October 1, 2013
The Civil War was more than a dividing line in American history, a bitter and bloody resolution of the unfinished work of building a nation where all could be equal. It was also a fraternal conflict in which both sides displayed valor and imagination, developing iron-clad warships and surveillance balloons. The combatants were largely literate and have left behind detailed documentation of both military action and the tedium between engagements. To understand the Civil War we must study the words and actions of legendary figures like Abraham Lincoln and Robert E. Lee, but we can also draw on the experiences and observations of Lewis W. Ballard or Jacob Saddlemire or George Muzzy. They were all combatants in the 1861-65 conflict with ties to Newark Valley, NY and their stories are recounted in "The Brotherhood of Battle" an encyclopedic work by Jerald L. Marsh, himself a resident of the small town in rural Tioga County.
"The Brotherhood of Battle" is 626 pages long, with biographical sketches of more than 300 men who were in the Civil War, including details of family history, occupation, health condition and life after the war. In some cases the soldier was a lifelong resident of Newark Valley, while others lived there only briefly or chose to resettle. The information about battles in which they fought would be of value to any historian. For example, the diary of Pvt. Henry Leach around the time of the Battle of the Wilderness, when he was near Fredericksburg, Va. in 1864:
May 19 This morning about 1/2 hour before daylight we marched from our entrenchments and stopped in the woods several miles from where we had been lying.
May 20 Worked nearly all night erecting breastworks. Have lain behind them all day.
May 21 Part of the 2nd and 6th Divisions have started for Richmond in pursuit of Lee who is said to be in retreat for the North Anna.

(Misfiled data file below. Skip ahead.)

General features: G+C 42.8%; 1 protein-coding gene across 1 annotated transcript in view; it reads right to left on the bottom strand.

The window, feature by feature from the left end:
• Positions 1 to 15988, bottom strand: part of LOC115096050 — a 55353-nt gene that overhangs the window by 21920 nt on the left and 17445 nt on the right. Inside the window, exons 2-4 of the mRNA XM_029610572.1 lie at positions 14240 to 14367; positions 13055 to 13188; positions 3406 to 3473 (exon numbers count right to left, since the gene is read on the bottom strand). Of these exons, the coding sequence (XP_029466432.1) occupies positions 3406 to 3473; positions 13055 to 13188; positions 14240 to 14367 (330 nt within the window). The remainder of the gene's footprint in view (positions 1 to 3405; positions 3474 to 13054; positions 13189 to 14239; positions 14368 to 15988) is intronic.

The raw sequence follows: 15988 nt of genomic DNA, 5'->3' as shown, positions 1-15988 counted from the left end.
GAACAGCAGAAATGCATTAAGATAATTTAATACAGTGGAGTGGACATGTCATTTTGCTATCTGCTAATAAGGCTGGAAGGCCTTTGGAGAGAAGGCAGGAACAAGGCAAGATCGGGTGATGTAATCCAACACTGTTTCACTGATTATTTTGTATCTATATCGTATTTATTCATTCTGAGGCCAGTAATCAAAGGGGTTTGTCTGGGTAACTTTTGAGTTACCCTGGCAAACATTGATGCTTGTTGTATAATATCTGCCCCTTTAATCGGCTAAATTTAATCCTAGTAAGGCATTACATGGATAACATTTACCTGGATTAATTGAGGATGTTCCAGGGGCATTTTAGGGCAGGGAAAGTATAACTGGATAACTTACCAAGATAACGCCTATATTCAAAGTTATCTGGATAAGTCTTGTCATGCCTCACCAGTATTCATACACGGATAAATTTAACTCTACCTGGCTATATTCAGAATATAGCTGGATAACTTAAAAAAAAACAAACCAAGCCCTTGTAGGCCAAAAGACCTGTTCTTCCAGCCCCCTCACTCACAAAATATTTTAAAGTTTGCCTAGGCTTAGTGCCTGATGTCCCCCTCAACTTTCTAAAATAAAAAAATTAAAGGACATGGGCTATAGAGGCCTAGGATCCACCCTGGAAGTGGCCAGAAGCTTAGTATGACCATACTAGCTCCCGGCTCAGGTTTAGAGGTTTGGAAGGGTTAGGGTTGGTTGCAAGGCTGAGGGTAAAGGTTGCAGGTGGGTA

May 22 We started about daylight and followed up other Divisions. Have marched all day.
But just as valuable are the personal details in letters, census data, newspaper articles and obituaries that follow these veterans literally to the grave. Pvt. Andrew Graham of Company E, 80th New York Infantry, was mustered out of the army in 1866 and
resumed his life as a civilian. He soon married and started a family. In the summer of 1870, he, his wife Charity, one-year-old John, and three month old Maria were living in the town of Broom in Schoharie County. Charity, born in December 1841, reported she had a personal estate of $1,100. Andrew had commenced his career as a shoemaker.
The next move was to the village of Newark Valley where the couple remained for the rest of their lives and where they produced and raised eight additional children.... While Charity had her hands full at home, Andrew was working away at his shoemaking business at his little shop on Main Street, located between Moses's grist mill and Eugene Mix's blacksmith shop.
Jerald L. Marsh was born in Richford, just down Route 38 from Newark Valley, earned a degree in history from the University of Rochester, then spent 20 years in the U.S. Air Force, serving in Vietnam and retiring with the rank of Major. He began "The Brotherhood of Battle" as a regional study but soon felt the need to limit himself to one community. Companion volumes will appear in the future. He consulted many sources, including government records of veterans' and widows' pensions, cemetery records, census reports and Federal and State archives.
He also examined hundreds of family records, including his own, for he notes that ancestors on both sides of his family served in the Union army. Marsh was also aided by members of the Binghamton Civil War Historical Society and Roundtable and the local chapter of Sons of Union Veterans of the Civil War.
Jerald Marsh joins Bill Jaker on OFF THE PAGE to tell about researching the Civil War, with hints for listeners who wish to learn about their own ancestor who wore the Blue or the Grey. To join in the conversation call during the live broadcast to 888/359-9754 or e-mail OffThePage@WSKG.ORG.
Jerald L. Marsh